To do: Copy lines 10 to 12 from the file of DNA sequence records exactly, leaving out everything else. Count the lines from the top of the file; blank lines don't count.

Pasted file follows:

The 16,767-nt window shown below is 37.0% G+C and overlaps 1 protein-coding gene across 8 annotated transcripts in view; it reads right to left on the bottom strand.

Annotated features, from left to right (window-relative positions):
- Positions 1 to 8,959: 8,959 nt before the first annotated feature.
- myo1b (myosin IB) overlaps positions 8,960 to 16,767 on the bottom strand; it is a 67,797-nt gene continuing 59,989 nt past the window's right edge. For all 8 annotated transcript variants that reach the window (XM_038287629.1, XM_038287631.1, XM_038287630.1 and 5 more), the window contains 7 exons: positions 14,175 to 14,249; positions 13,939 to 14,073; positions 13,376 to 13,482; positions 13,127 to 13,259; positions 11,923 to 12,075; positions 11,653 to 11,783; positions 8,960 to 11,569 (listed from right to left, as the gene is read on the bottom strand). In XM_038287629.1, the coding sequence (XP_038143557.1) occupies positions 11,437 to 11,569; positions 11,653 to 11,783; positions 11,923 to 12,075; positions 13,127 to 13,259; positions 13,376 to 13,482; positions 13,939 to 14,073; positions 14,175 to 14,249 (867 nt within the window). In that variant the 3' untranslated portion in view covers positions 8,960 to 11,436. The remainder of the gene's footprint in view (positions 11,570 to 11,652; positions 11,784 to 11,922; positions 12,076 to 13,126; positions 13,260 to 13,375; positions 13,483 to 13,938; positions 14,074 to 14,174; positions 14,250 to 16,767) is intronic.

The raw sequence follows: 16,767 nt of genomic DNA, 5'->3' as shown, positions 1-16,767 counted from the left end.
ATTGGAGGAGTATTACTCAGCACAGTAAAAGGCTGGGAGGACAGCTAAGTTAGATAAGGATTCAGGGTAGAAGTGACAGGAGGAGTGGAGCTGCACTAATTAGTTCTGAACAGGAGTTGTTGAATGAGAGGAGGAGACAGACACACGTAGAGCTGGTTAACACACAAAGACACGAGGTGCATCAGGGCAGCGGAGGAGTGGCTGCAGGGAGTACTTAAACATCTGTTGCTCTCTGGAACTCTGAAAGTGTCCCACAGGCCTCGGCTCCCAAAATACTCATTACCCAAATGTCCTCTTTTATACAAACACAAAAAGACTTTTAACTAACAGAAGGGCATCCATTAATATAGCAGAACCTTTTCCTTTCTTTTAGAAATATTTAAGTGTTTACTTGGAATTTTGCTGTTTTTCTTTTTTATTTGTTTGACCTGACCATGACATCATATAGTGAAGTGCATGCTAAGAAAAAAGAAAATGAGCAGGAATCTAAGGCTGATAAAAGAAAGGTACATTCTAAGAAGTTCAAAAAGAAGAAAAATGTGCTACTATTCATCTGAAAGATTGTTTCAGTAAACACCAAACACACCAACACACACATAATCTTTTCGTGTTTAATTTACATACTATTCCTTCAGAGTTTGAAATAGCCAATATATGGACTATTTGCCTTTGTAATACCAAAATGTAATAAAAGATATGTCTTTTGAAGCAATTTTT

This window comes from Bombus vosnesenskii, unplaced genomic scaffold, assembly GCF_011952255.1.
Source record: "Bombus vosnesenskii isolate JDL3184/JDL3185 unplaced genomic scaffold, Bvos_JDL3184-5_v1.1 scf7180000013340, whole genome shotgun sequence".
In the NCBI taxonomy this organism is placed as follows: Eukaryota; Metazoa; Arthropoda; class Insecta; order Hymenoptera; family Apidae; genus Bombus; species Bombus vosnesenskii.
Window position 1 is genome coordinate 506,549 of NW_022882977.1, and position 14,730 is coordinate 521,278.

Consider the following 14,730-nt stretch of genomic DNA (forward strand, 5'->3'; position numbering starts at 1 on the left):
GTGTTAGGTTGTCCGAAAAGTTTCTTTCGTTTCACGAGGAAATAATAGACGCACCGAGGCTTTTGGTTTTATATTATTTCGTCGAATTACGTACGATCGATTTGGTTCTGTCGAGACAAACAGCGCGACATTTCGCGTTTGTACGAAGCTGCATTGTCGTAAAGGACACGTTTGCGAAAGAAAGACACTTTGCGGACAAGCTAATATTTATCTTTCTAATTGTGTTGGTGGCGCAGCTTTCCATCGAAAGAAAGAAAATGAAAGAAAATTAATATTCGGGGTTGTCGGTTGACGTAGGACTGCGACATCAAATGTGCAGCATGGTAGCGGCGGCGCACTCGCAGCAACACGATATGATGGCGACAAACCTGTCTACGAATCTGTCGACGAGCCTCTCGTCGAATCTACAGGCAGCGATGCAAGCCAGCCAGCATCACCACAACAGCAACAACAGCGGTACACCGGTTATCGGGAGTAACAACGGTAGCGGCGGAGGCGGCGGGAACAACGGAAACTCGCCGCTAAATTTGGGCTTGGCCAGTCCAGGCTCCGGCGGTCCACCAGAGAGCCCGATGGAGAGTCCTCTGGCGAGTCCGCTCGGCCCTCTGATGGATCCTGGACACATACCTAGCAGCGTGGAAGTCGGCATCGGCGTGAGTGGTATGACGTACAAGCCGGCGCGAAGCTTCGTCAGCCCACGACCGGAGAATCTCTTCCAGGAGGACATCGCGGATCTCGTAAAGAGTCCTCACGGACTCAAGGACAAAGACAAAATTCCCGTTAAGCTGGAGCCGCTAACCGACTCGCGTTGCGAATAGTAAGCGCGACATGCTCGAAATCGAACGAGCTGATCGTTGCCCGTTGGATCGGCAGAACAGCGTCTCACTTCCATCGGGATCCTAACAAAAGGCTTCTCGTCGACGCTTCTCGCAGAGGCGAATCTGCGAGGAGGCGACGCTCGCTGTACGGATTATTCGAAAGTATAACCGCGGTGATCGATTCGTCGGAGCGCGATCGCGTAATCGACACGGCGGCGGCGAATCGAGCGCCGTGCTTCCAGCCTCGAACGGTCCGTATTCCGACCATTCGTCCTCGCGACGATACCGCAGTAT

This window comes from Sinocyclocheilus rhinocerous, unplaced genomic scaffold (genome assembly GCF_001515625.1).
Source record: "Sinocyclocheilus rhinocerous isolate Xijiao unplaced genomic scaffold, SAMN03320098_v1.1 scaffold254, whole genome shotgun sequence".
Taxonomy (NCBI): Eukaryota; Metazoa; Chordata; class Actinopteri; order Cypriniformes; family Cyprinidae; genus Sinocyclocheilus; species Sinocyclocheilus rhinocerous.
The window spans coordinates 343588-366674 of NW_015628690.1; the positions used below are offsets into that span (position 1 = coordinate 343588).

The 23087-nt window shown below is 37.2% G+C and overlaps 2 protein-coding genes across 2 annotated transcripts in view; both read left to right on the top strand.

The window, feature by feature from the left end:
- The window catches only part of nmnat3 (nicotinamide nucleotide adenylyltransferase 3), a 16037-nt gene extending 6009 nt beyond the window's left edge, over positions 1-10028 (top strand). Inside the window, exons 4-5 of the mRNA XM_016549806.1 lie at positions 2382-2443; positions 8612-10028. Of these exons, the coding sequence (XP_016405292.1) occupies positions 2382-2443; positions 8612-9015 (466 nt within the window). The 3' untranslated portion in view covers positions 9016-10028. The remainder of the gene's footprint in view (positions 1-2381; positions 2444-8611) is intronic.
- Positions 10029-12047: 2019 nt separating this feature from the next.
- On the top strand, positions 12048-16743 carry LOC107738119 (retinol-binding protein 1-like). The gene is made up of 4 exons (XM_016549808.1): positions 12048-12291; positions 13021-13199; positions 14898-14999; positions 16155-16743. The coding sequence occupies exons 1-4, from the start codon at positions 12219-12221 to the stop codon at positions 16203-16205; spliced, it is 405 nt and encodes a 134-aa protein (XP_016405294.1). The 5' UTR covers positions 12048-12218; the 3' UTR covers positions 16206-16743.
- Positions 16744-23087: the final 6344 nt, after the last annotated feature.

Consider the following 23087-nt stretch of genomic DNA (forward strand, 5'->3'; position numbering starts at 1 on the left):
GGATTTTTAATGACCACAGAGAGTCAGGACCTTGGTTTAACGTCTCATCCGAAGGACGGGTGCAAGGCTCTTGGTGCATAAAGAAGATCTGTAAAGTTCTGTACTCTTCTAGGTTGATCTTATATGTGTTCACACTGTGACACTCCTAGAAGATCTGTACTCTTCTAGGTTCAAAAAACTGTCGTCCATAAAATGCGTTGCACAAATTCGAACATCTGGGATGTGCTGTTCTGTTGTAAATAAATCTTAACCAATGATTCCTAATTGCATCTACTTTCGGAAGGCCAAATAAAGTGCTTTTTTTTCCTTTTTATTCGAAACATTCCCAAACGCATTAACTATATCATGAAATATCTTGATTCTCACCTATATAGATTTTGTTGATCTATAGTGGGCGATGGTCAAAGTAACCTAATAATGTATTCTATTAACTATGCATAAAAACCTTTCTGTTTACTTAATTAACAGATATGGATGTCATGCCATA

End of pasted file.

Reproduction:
Window position 1 is genome coordinate 506,549 of NW_022882977.1, and position 14,730 is coordinate 521,278.

Consider the following 14,730-nt stretch of genomic DNA (forward strand, 5'->3'; position numbering starts at 1 on the left):
GTGTTAGGTTGTCCGAAAAGTTTCTTTCGTTTCACGAGGAAATAATAGACGCACCGAGGCTTTTGGTTTTATATTATTTCGTCGAATTACGTACGATCGATTTGGTTCTGTCGAGACAAACAGCGCGACATTTCGCGTTTGTACGAAGCTGCATTGTCGTAAAGGACACGTTTGCGAAAGAAAGACACTTTGCGGACAAGCTAATATTTATCTTTCTAATTGTGTTGGTGGCGCAGCTTTCCATCGAAAGAAAGAAAATGAAAGAAAATTAATATTCGGGGTTGTCGGTTGACGTAGGACTGCGACATCAAATGTGCAGCATGGTAGCGGCGGCGCACTCGCAGCAACACGATATGATGGCGACAAACCTGTCTACGAATCTGTCGACGAGCCTCTCGTCGAATCTACAGGCAGCGATGCAAGCCAGCCAGCATCACCACAACAGCAACAACAGCGGTACACCGGTTATCGGGAGTAACAACGGTAGCGGCGGAGGCGGCGGGAACAACGGAAACTCGCCGCTAAATTTGGGCTTGGCCAGTCCAGGCTCCGGCGGTCCACCAGAGAGCCCGATGGAGAGTCCTCTGGCGAGTCCGCTCGGCCCTCTGATGGATCCTGGACACATACCTAGCAGCGTGGAAGTCGGCATCGGCGTGAGTGGTATGACGTACAAGCCGGCGCGAAGCTTCGTCAGCCCACGACCGGAGAATCTCTTCCAGGAGGACATCGCGGATCTCGTAAAGAGTCCTCACGGACTCAAGGACAAAGACAAAATTCCCGTTAAGCTGGAGCCGCTAACCGACTCGCGTTGCGAATAGTAAGCGCGACATGCTCGAAATCGAACGAGCTGATCGTTGCCCGTTGGATCGGCAGAACAGCGTCTCACTTCCATCGGGATCCTAACAAAAGGCTTCTCGTCGACGCTTCTCGCAGAGGCGAATCTGCGAGGAGGCGACGCTCGCTGTACGGATTATTCGAAAGTATAACCGCGGTGATCGATTCGTCGGAGCGCGATCGCGTAATCGACACGGCGGCGGCGAATCGAGCGCCGTGCTTCCAGCCTCGAACGGTCCGTATTCCGACCATTCGTCCTCGCGACGATACCGCAGTAT